BBVA API Market
At the beginning of October 2015 the search engine launched its Accelerated Mobile Pages, its fast-loading open standard for consuming information on mobile networks. It also has its Progressive Web Apps project, a mixture of websites and apps, and our topic today: Google Firebase, its SaS (Software as Service) platform for storing and synchronizing data for apps in the cloud.
Firebase is based on four major business pillars, which it intends to leverage as a catalyst for hosting third-party apps:
● A series of features for the development of mobile apps: Google offers data storage in the cloud, user authentication processes, database service, error reporting and more.
● Analytics service: Google offers Firebase Analytics, an analytics service included as part of the free service for measuring user behavior within the products from the same metrics panel.
● Resources for growth: the search engine looks at distribution for growing the audience –for example, through notifications. This includes everything related to advertising within Adwords.
● Monetization: Firebase is integrated with a monetization tool called AdMob, which includes advertising in apps.
The only thing you need to develop a project with Google Firebase is to have a Gmail account, the same as for almost all the search engine’s products. Firebase gives app developers a platform that stores and synchronizes the information housed in a NoSQL database in the cloud with each application. These data are always synchronized in real time and continue to be available even when the app loses its Internet connection.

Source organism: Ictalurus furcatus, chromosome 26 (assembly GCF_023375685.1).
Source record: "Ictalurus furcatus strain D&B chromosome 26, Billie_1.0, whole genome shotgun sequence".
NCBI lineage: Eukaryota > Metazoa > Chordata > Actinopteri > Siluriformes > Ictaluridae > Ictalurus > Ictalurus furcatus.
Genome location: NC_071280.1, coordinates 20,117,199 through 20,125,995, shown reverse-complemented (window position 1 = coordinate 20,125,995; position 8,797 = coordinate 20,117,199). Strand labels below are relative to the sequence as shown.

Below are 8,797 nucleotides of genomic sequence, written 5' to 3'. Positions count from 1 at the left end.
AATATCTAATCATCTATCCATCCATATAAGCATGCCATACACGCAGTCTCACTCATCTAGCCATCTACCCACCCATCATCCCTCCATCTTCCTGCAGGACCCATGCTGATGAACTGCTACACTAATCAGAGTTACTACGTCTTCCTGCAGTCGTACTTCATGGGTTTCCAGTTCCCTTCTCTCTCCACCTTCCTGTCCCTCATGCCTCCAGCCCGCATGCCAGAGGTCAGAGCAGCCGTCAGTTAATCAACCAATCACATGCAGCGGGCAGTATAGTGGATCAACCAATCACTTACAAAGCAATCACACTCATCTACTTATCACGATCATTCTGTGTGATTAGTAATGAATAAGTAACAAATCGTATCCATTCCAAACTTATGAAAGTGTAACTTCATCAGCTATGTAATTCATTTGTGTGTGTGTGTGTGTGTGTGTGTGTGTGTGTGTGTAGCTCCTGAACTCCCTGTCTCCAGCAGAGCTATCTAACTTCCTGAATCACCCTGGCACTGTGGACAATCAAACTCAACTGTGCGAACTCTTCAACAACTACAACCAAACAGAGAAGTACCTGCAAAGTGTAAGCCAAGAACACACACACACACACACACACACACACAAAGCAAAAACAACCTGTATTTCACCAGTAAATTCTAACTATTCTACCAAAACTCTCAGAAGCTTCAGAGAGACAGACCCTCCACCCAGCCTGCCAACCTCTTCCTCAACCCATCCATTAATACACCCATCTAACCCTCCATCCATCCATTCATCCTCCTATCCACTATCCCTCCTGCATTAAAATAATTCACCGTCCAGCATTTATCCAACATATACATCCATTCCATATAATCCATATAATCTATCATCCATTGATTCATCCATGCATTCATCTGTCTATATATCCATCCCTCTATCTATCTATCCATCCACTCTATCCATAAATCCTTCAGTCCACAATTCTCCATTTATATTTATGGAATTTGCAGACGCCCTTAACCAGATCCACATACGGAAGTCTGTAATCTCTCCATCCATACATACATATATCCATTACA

Once a free account has been set up in the Firebase console, each new app in the console is identified with a single URL that will serve to both store and synchronize the data in the database and to authenticate users. New apps can be registered within the console, and also administered or deleted. Here again, changes can be made in the database and the user authentication can be administered in each project. This is the Firebase operations center.
With the Firebase Authentication service, the whole user identity authentication process is done under market standards such as OAuth 2.0 and OpenID Connect. The idea is that the apps should be capable of recognizing the user’s identity, store their personal details and offer the same personalized experience from any device and from any operating system.
To start a user session in an application housed in the cloud like Firebase, you need to provide an email address and password, or use an OAuth token from a provider of federated identities if you log in through popular external services like Facebook and Twitter, or Google Plus.
The other two major pillars of Firebase are its storage and its analytics service, designed for metrics to measure user behavior. The first product, Firebase Storage, offers the possibility of hosting images, audio and video and any other content generated by the users themselves. Firebase Storage is supported by Google Cloud Storage, a larger service that acts as back-up. The aim of this storage is to give service to applications that store and provide content created by their users.
Although Firebase Storage is backed by Google Cloud Storage, that doesn’t mean this is a non-scalable service – quite the reverse. Its scalability occurs automatically whenever required by the customer. Access and administration of the data accumulated in Firebase Storage is through its SDKs or through Google Cloud APIs, which manage all the information in two standard formats: XML and JSON.
It is worth noting that Firebase Analytics is a free and almost unlimited solution. In fact, it has the capacity to generate reports on metrics from a total of 500 events, a fairly high number for a totally free service. These events can be implemented in any native application for whatever environment (iOS or Android) through the analytics service SDK.
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